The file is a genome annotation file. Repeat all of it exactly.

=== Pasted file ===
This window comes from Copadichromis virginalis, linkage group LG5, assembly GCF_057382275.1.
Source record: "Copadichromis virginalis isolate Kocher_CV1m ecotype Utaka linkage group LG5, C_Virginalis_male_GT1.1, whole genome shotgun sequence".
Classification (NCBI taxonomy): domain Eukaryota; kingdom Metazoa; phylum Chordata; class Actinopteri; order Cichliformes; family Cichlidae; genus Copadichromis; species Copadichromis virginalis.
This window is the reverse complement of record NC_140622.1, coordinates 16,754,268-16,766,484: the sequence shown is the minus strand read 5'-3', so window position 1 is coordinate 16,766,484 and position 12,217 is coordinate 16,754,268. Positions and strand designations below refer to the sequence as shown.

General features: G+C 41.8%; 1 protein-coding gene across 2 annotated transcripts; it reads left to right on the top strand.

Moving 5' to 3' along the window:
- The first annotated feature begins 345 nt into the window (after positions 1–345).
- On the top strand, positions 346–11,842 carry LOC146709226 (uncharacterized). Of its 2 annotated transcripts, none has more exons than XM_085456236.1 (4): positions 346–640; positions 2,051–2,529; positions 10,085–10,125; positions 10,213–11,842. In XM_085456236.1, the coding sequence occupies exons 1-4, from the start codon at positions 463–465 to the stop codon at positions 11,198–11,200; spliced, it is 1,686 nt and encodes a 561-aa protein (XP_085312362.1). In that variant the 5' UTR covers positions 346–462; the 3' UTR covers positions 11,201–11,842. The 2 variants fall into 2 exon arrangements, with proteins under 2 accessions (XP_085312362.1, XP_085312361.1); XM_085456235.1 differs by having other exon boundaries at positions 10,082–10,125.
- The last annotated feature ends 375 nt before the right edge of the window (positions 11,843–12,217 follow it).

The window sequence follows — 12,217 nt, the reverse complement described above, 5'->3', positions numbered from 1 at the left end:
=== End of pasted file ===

This window comes from Copadichromis virginalis, linkage group LG5, assembly GCF_057382275.1.
Source record: "Copadichromis virginalis isolate Kocher_CV1m ecotype Utaka linkage group LG5, C_Virginalis_male_GT1.1, whole genome shotgun sequence".
Classification (NCBI taxonomy): domain Eukaryota; kingdom Metazoa; phylum Chordata; class Actinopteri; order Cichliformes; family Cichlidae; genus Copadichromis; species Copadichromis virginalis.
This window is the reverse complement of record NC_140622.1, coordinates 16,754,268-16,766,484: the sequence shown is the minus strand read 5'-3', so window position 1 is coordinate 16,766,484 and position 12,217 is coordinate 16,754,268. Positions and strand designations below refer to the sequence as shown.

General features: G+C 41.8%; 1 protein-coding gene across 2 annotated transcripts; it reads left to right on the top strand.

Moving 5' to 3' along the window:
- The first annotated feature begins 345 nt into the window (after positions 1–345).
- On the top strand, positions 346–11,842 carry LOC146709226 (uncharacterized). Of its 2 annotated transcripts, none has more exons than XM_085456236.1 (4): positions 346–640; positions 2,051–2,529; positions 10,085–10,125; positions 10,213–11,842. In XM_085456236.1, the coding sequence occupies exons 1-4, from the start codon at positions 463–465 to the stop codon at positions 11,198–11,200; spliced, it is 1,686 nt and encodes a 561-aa protein (XP_085312362.1). In that variant the 5' UTR covers positions 346–462; the 3' UTR covers positions 11,201–11,842. The 2 variants fall into 2 exon arrangements, with proteins under 2 accessions (XP_085312362.1, XP_085312361.1); XM_085456235.1 differs by having other exon boundaries at positions 10,082–10,125.
- The last annotated feature ends 375 nt before the right edge of the window (positions 11,843–12,217 follow it).

The window sequence follows — 12,217 nt, the reverse complement described above, 5'->3', positions numbered from 1 at the left end: